He's not actually a Smart ForTwo owner – he's a guy who built a custom chassis with a Chevrolet big block at the front that can fit a ForTwo body. And yes, there's almost nothing under that diminutive skin except a tube frame, an engine and a seat – the driver's helmet can't be more than a few hairs away from the back glass.
The Big Block. Rat Motor. Call it what you will, we can now officially add a final epitaph to the long-running engine's gravestone: R.I.P. The final L18 big block rolled down the assembly line at General Motors' Tonawanda plant in New York last week, and that engine was signed by all the workers at the plant and is on its way to the GM Heritage Center in Sterling Heights, Michigan.
Monster motors were the order of the day in the late 1960s, and GM's 427 was a part of that class. The drawback to a big-block's burly output was, and still is, the increased weight of the engine. While big blocks are a hoot for straight line shenanigans, a small block car is often a better all-around performer. That goes out the window for most of us upon tapping that vast well of torque, and there was a solution direct from GM. The ZL1 was a 427 rendered in aluminum to save weight and carried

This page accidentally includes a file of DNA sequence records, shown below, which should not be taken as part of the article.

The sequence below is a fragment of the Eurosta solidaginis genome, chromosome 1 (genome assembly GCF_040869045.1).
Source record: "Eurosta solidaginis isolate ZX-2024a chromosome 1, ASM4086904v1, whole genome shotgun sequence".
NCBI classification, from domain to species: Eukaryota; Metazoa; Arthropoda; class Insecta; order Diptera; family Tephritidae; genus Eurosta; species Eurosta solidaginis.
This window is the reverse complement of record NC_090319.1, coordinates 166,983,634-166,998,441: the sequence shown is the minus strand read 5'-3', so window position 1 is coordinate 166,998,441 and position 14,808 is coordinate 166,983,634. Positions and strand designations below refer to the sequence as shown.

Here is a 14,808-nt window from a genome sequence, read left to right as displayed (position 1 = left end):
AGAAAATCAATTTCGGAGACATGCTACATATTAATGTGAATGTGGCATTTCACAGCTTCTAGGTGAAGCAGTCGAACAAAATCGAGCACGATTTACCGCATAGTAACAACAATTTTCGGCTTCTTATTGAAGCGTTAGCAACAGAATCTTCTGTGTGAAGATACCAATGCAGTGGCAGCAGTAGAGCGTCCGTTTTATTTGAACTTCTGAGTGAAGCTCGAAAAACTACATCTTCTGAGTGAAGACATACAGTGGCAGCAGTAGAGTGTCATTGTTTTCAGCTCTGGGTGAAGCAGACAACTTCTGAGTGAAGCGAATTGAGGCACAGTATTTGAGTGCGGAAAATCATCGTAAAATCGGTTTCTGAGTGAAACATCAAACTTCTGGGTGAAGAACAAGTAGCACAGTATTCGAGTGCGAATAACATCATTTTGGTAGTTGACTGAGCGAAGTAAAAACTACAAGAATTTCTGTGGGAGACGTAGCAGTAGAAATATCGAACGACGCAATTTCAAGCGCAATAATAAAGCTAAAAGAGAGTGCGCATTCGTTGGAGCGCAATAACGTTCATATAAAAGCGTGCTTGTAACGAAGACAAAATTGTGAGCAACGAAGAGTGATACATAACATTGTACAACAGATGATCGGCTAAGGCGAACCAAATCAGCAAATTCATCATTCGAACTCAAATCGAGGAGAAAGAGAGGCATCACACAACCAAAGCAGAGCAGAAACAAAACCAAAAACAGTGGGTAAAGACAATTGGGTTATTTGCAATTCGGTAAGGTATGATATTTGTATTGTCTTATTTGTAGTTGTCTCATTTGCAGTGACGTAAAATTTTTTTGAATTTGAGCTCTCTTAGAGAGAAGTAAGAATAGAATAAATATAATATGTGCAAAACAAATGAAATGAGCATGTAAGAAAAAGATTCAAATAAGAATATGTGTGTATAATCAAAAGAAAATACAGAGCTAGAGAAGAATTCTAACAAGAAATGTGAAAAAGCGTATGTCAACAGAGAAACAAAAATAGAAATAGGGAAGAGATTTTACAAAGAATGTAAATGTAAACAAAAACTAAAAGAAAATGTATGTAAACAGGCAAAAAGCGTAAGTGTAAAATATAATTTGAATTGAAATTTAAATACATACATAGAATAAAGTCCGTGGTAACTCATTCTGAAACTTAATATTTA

There are some misguided folks out there who think that big displacement and technology are somehow mutually exclusive. And then there's Tom Nelson of Nelson Racing Engines. His Project F Bomb engine (a twin-turbo 408 cubic inch small-block Chevy that threw down an evil 1480 HP and 1440 lb-ft) recently graced the cover of Hot Rod magazine, and he has plenty of other fine examples showing his ability to build huge power via forced induction.